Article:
Nursing Negligence: Guidelines for Care
Video Title: Nursing Negligence: Guidelines for Care
Originally Published: 2007
Publication Date: Mar. 20, 2020
Publishing Company: Medcom Inc.
City: United States
© Medcom Inc., 2007
NARRATOR: Today, there are tremendous pressures on the time of everyone in health care, particularly on nurses. As a result of cost-cutting efforts made in all areas of health care, the delegation of some traditional nursing tasks is occurring. However, this should be done carefully so that legal issues, such as negligence, do not arise.
NARRATOR [continued]: While damage caps in some states have reduced negligence suits against nurses and limited the amount of some awards for nursing negligence, nurses are at risk for negligence lawsuits, and more than 400 judgments are made against nurses every year. Any act of negligence can have serious consequences
NARRATOR [continued]: for patients, for the reputations and licenses of the health care professionals involved, and for the accreditation and reputation of the whole institution.
HEALTH CARE PROVIDER: Emily is bleeding. I think she’s abrupted. Her water has broken.
HEALTH CARE PROVIDER: I think she’s crashing.
HEALTH CARE PROVIDER: OK.
NARRATOR: In this program, we will discuss the legal elements of negligence and how delegation of tasks to unlicensed assistive personnel, such as Certified Nursing Assistants, or CNAs, and others, affects your liability. We will also discuss some of the most common types
NARRATOR [continued]: of nursing negligence. Daniel Giroux is an attorney specializing in medical law. He has been involved in thousands of medical-malpractice lawsuits. Nikki Lind is a practicing registered nurse. She has been a registered nurse for eight years.
DANIEL GIROUX: I’ve been practicing for close to 20 years, and currently, my specialty is medical malpractice. So I represent individuals who’ve been harmed through medical neglect. So I go after either hospitals, health care providers, nurses, nurse practitioners, mid-levels, anybody in the health care
DANIEL GIROUX [continued]: field. The biggest thing, as it relates to nurses, I think, that I can say is that nurses are the patient advocate. I mean, they are the ears, the eyes of the patients, and they’re the ones who have got to bring to the attention of a physician or a mid-level, problems, or changes, or deviations from a patient’s current status.
DANIEL GIROUX [continued]: I think the biggest places where we see harm is that when there’s not contemporaneous notes made. There’s not accurate charting that is done. There not being an advocate for the patient. Even when they know that a physician’s not doing what they’re supposed to do, there’s things that they can do, like implement what’s known as the “chain of command.” I think, from my standpoint, in my career,
DANIEL GIROUX [continued]: those are the things where we see nurses get in trouble.
NARRATOR: In its simplest terms, “negligence” can be defined as a “failure to exercise the degree of care that a reasonable nurse would exercise under the same or similar circumstances.” But there’s more to it than that. Legally, negligence consists of four elements which must be proven.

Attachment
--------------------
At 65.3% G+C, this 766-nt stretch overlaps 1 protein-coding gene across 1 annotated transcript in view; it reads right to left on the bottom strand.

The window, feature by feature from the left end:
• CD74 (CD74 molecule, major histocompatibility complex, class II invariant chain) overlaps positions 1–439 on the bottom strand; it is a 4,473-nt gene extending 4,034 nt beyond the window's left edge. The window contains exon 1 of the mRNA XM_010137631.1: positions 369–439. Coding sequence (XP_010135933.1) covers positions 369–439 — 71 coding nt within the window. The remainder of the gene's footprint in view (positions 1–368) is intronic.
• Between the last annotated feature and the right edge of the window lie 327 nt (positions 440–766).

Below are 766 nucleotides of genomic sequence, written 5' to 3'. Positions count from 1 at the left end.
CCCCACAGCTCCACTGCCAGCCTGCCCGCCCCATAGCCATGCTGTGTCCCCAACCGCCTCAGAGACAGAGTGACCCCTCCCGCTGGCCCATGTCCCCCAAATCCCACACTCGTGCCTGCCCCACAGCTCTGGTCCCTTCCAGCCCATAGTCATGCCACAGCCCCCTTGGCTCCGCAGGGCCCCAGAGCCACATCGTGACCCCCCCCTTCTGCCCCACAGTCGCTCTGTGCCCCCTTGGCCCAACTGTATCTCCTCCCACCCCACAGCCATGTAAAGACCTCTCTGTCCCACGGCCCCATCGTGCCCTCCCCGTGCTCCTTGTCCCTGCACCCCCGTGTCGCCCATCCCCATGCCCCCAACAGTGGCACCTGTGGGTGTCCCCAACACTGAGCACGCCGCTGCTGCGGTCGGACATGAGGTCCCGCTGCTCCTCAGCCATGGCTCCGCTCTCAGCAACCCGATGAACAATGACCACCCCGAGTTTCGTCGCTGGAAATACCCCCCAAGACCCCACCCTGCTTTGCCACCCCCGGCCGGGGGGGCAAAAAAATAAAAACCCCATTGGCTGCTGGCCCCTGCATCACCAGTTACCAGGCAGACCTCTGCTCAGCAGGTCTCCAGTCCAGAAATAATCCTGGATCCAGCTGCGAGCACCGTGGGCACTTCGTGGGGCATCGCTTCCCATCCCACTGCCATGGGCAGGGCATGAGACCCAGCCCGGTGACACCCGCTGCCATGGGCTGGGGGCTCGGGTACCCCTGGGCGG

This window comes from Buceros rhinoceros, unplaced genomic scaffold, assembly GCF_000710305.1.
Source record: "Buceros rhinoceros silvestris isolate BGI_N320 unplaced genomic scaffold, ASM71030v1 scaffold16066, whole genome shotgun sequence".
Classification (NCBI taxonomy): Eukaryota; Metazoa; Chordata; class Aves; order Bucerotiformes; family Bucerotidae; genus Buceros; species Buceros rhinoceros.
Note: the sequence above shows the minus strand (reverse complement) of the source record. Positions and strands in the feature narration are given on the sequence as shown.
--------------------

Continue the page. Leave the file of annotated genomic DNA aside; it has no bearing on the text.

NARRATOR [continued]: First, it must be proven that you owe a duty to the patient– that is that a nurse-patient relationship exists. This relationship can be established in a number of ways. If you are assigned to care for the patient, or if you observe any unattended patient who obviously needs help, you, as a nurse, owe that patient a duty to provide help.
SAGE © Medcom Inc., 2007
Page 2 of 9 Nursing Negligence: Guidelines for Care
NARRATOR [continued]: If you are in a clinical setting, and you give nursing advice to someone who asks for it, in the eyes of the law, you have established a nurse-patient relationship. Even if another caregiver is present, if you observe a patient receiving inferior care, you have a duty to take action, either to help with the care
NARRATOR [continued]: yourself or summon help.
HEALTH CARE PROVIDER: All right, let’s see if that works.
DANIEL GIROUX: I’ve had a case against a facility here in the Midwest where a nurse was required to follow standard postpartum orders. Within an hour after any type of delivery, that is when a mother is more likely to have a hemorrhage. And in that particular case, for the first 20 minutes,
DANIEL GIROUX [continued]: every five minutes, you’re checking vitals, and every 10 minutes, and every 15 minutes. And it’s pretty standard throughout the United States what they’re supposed to do. But in this particular case, the nurse wasn’t checking vitals for an hour. And ultimately, what happened when she finally decided to check the vitals, unfortunately, the patient was very hypotensive.
DANIEL GIROUX [continued]: Her blood pressure was 80 over 40. She had a heart rate of 140. And she was in a late-stage hemorrhage. And ultimately, she required an emergent hysterectomy. That’s the way they control the bleeding. She had a, pretty much, complete blood-volume resuscitation,
DANIEL GIROUX [continued]: and she ended up passing away.
HEALTH CARE PROVIDER: Her temperature is 99.
HEALTH CARE PROVIDER: And her pulse?
HEALTH CARE PROVIDER: Is 60.
NARRATOR: Your duty is to provide care that meets the legal standard of care. This is the care that a reasonable and prudent nurse would be expected to provide. Many sources help define the legal standards of care. These can include your state’s board of nursing; federal statutes, such as the patient’s bill of rights;
NARRATOR [continued]: state statutes, such as Nurse Practice Act; and other laws setting standards of care. Other sources of the legal standard of care are guidelines and policies for nursing-care delivery issued by organizations, such as the Joint Commission; professional nursing organizations,